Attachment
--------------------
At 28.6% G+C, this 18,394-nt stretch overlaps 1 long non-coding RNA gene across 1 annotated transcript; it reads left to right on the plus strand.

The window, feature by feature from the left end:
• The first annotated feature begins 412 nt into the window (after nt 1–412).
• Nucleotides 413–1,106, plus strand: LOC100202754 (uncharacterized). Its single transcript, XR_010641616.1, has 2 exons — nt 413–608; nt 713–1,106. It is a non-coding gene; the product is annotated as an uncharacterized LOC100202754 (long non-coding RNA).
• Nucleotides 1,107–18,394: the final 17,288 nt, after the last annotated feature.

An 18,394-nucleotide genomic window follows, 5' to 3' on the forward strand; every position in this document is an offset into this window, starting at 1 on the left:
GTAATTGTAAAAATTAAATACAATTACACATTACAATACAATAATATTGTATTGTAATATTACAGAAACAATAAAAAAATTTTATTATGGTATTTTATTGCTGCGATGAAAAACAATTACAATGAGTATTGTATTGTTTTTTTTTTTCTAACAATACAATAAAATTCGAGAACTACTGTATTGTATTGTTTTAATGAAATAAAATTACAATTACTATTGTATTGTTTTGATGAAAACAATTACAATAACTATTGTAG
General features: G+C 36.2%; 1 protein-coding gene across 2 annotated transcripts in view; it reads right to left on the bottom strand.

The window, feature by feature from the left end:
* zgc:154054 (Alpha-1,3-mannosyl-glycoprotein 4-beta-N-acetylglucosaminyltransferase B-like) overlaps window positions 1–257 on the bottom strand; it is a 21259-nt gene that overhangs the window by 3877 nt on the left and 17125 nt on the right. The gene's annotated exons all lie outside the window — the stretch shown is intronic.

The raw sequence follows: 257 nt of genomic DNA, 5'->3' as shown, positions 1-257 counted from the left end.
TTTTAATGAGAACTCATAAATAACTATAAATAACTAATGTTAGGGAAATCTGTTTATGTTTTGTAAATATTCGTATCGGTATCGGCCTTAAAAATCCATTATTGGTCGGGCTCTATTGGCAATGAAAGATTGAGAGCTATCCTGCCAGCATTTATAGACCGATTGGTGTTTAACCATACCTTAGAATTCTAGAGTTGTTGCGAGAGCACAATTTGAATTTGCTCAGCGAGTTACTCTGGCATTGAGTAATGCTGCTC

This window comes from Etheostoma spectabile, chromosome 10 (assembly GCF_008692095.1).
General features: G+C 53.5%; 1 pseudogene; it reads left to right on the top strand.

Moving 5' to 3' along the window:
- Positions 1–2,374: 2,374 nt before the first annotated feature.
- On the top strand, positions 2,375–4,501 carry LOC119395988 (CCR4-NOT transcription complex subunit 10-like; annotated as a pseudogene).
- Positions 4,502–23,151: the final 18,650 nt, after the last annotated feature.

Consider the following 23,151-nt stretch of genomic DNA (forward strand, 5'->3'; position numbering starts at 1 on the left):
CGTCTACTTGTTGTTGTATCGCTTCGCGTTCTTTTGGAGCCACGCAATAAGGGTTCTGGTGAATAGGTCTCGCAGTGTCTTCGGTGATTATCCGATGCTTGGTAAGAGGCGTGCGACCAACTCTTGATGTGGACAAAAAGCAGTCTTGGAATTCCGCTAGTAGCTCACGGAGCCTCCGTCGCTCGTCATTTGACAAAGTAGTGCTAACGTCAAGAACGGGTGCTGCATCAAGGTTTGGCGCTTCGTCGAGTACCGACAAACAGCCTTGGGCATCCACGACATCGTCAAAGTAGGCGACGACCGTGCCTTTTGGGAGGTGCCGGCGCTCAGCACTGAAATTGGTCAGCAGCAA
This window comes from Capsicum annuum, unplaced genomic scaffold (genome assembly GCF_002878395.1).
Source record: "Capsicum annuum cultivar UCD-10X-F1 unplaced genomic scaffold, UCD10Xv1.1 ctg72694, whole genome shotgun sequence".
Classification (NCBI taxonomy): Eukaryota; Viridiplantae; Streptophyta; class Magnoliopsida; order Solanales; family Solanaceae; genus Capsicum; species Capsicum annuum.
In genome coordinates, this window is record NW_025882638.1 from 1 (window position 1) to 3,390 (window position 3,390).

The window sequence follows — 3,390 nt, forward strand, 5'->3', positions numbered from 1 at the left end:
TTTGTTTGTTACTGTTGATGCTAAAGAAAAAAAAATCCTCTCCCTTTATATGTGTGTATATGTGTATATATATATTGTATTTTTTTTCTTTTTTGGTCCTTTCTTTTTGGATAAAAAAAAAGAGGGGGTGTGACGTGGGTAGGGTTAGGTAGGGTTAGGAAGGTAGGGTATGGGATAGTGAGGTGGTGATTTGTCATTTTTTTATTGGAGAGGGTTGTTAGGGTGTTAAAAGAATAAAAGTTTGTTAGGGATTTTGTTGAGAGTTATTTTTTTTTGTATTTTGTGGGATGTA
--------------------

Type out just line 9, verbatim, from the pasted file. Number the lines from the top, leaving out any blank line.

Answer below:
The window, feature by feature from the left end: